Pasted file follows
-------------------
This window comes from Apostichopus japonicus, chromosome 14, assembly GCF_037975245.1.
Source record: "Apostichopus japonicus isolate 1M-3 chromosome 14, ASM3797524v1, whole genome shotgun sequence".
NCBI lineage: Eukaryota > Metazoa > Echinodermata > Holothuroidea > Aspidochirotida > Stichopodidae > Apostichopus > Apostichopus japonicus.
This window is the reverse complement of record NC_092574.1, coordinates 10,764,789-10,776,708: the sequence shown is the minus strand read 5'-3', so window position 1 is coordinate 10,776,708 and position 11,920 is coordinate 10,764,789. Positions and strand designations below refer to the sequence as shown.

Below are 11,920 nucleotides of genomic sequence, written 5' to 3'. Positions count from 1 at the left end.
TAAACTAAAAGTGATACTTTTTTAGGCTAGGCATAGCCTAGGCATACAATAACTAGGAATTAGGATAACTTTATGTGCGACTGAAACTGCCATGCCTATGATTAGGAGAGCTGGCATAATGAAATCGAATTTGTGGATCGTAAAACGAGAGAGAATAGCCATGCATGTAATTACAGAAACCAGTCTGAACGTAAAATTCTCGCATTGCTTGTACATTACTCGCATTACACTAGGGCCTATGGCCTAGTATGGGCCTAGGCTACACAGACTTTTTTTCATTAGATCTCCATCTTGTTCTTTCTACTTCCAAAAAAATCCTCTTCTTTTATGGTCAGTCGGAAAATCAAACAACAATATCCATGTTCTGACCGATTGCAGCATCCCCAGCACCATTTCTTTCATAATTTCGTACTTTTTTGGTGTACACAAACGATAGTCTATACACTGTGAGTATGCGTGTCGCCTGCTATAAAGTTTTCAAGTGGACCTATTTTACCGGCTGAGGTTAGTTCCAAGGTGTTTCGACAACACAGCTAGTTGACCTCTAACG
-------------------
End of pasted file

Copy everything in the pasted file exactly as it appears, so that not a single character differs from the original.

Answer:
This window comes from Apostichopus japonicus, chromosome 14, assembly GCF_037975245.1.
Source record: "Apostichopus japonicus isolate 1M-3 chromosome 14, ASM3797524v1, whole genome shotgun sequence".
NCBI lineage: Eukaryota > Metazoa > Echinodermata > Holothuroidea > Aspidochirotida > Stichopodidae > Apostichopus > Apostichopus japonicus.
This window is the reverse complement of record NC_092574.1, coordinates 10,764,789-10,776,708: the sequence shown is the minus strand read 5'-3', so window position 1 is coordinate 10,776,708 and position 11,920 is coordinate 10,764,789. Positions and strand designations below refer to the sequence as shown.

Below are 11,920 nucleotides of genomic sequence, written 5' to 3'. Positions count from 1 at the left end.
TAAACTAAAAGTGATACTTTTTTAGGCTAGGCATAGCCTAGGCATACAATAACTAGGAATTAGGATAACTTTATGTGCGACTGAAACTGCCATGCCTATGATTAGGAGAGCTGGCATAATGAAATCGAATTTGTGGATCGTAAAACGAGAGAGAATAGCCATGCATGTAATTACAGAAACCAGTCTGAACGTAAAATTCTCGCATTGCTTGTACATTACTCGCATTACACTAGGGCCTATGGCCTAGTATGGGCCTAGGCTACACAGACTTTTTTTCATTAGATCTCCATCTTGTTCTTTCTACTTCCAAAAAAATCCTCTTCTTTTATGGTCAGTCGGAAAATCAAACAACAATATCCATGTTCTGACCGATTGCAGCATCCCCAGCACCATTTCTTTCATAATTTCGTACTTTTTTGGTGTACACAAACGATAGTCTATACACTGTGAGTATGCGTGTCGCCTGCTATAAAGTTTTCAAGTGGACCTATTTTACCGGCTGAGGTTAGTTCCAAGGTGTTTCGACAACACAGCTAGTTGACCTCTAACG